Every spring a so-called dead zone develops in the Gulf of Mexico near the mouth of the Mississippi River.
Spreading up to 13,600 square kilometers and extending all the way to the eastern Texas shoreline, the zone results from nitrogen-heavy river water pouring into the gulf, where it promotes the growth of algae. As the algae dies, it sinks to the bottom where it decomposes and depletes oxygen from the water, a condition called hypoxia that is deadly to fish and shrimp.
While scientists know what causes a hypoxic zone, a recently published study by two Austin-based hydrogeologists shows the solution may prove a hard sell for those landlocked to the north.
According to Bayani Cardenas, associate professor at the University of Texas’s Jackson School of Geosciences, river bank sediments naturally filter water-borne contaminants, typically removing nitrates that otherwise create dead zones downstream.
“You can think of it as a spiraling flow back around the bank of the river,” said Cardenas, the study’s lead author. “A water molecule goes into the bank and then comes back out into the river at some downstream point, and it does that repeatedly as it travels downstream.”
And yet nitrate-heavy waters of the Mississippi River have been pouring into the gulf each spring. Determined to find out why, Cardenas, his recent study shows, found that although more than 99 percent of the river’s water does pass through sediment on its way south, the system is overwhelmed by the sheer amount of nitrogen it carries.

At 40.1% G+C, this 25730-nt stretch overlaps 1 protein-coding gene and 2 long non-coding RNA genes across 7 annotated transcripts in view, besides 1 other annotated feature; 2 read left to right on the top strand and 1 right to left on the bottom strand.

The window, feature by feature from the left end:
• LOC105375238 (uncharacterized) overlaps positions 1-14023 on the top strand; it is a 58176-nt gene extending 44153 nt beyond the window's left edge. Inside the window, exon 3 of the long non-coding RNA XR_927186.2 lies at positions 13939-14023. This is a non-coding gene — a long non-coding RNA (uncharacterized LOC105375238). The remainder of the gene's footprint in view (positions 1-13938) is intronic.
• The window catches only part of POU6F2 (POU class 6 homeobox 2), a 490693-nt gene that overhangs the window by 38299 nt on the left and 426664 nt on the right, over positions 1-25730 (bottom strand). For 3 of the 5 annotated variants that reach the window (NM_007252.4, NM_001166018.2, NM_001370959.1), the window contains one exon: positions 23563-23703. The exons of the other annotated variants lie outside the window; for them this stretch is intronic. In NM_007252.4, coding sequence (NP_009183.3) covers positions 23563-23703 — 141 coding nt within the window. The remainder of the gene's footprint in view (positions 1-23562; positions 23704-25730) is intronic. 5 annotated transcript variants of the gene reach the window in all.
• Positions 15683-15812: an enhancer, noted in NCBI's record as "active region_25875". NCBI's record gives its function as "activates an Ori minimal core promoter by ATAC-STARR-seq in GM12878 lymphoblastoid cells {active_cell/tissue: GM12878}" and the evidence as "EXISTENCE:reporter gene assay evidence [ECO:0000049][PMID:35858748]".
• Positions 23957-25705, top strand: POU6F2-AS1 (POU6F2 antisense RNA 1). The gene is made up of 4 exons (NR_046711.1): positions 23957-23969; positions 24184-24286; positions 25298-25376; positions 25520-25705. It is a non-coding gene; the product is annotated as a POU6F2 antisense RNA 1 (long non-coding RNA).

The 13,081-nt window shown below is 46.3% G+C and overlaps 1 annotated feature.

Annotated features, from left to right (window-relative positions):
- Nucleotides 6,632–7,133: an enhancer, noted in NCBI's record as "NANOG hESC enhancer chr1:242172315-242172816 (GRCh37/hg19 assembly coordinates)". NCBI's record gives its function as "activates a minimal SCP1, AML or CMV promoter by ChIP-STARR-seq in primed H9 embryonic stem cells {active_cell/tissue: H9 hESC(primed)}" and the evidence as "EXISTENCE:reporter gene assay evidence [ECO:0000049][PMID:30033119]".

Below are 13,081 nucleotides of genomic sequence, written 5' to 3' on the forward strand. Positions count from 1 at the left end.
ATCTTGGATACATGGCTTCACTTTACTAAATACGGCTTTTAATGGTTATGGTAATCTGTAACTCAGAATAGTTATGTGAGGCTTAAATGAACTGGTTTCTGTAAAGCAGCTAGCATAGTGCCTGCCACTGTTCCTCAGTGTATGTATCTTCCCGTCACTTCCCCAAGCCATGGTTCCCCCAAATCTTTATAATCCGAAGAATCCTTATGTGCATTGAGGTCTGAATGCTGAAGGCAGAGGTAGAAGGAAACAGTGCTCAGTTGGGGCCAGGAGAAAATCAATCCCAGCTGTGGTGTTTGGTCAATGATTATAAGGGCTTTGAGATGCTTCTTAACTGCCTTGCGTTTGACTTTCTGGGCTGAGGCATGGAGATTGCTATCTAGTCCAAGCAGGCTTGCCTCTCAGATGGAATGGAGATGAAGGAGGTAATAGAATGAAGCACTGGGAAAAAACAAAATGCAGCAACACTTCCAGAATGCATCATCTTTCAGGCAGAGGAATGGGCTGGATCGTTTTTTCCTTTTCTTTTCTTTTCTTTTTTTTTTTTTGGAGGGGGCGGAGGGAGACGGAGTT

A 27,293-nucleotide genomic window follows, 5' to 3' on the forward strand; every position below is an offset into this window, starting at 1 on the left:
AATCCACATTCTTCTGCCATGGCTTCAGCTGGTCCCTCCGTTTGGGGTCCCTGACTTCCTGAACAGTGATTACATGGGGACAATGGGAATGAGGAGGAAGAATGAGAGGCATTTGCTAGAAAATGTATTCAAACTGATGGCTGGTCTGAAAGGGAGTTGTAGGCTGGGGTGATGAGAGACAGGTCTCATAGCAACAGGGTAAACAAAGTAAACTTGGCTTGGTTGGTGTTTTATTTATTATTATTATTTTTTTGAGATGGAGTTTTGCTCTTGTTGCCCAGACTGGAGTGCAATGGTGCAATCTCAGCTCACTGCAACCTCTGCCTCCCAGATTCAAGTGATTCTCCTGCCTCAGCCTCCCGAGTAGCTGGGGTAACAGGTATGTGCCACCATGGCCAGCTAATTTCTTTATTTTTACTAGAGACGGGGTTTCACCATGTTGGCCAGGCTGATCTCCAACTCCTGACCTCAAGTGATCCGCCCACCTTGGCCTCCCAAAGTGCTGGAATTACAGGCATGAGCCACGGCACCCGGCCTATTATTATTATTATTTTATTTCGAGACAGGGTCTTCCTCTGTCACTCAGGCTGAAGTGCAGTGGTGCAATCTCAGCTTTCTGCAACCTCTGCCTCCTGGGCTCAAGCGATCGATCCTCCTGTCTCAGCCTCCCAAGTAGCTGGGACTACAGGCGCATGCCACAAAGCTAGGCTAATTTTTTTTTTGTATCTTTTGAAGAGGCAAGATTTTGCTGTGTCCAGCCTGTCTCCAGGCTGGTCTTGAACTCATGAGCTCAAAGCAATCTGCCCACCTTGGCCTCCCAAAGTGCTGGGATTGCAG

The Mississippi river system carries water to the gulf from 33 states and two Canadian provinces where chemicals like nitrogen are used extensively in agriculture. Farmers say the use of such chemicals is essential to produce food for a growing world population.
But Cardenas says his research shows that something needs to be done.
“If you want to curtail this process it has to be at the source, just less inputs from the start,” he said, explaining that the majority of contaminants wreaking havoc on Louisiana’s gulf fishermen are introduced to the water system in states farther to the north.
Aaron Packman, associate professor of civil and environmental engineering at Northwestern University, agrees. He says farmers may be able to better control the amount of nitrate fertilizer they put on fields.
“How much fertilizer do you need to give you good yields and then how much is maybe a marginal gain from adding lots more fertilizer?” he said. “There is really a question here: can you maybe . . . get close to the same level of yield without having such a negative impact?”
Packman also says solutions need to be implemented upstream from Louisiana, which has a relatively small section of the river.
“The Mississippi river system is 40 percent of the surface area of the continental United States,” he said. “I think it takes some further work in the distributive areas upstream that are the source of a lot of the nutrient.”
Filtration by the river system has been weakened by human-made “improvements” such as levees and canals that aid transportation and help control floods. But Cardenas says filtration works better when the river meanders through twists and turns, forcing the water to spend more time in the sediment that cleans it.
“A straight channel won’t offer this buffering,” he said. “A very sinuous channel provides a lot of the contact of the river water with the sediment.”
While Louisiana has embarked on a project to divert more river water through wetlands to filter it and increase coastal silt deposits, this will have only a limited effect if states farther upstream do not take action as well.
In coming months, storms will stir the gulf waters and diminish the oxygen-depleted zone, but it will return next year and grow larger in years ahead if something isn’t done to reduce the flow of nitrogen in the Mississippi.
Cardenas’s study appears in a recent issue of Nature Geosciences.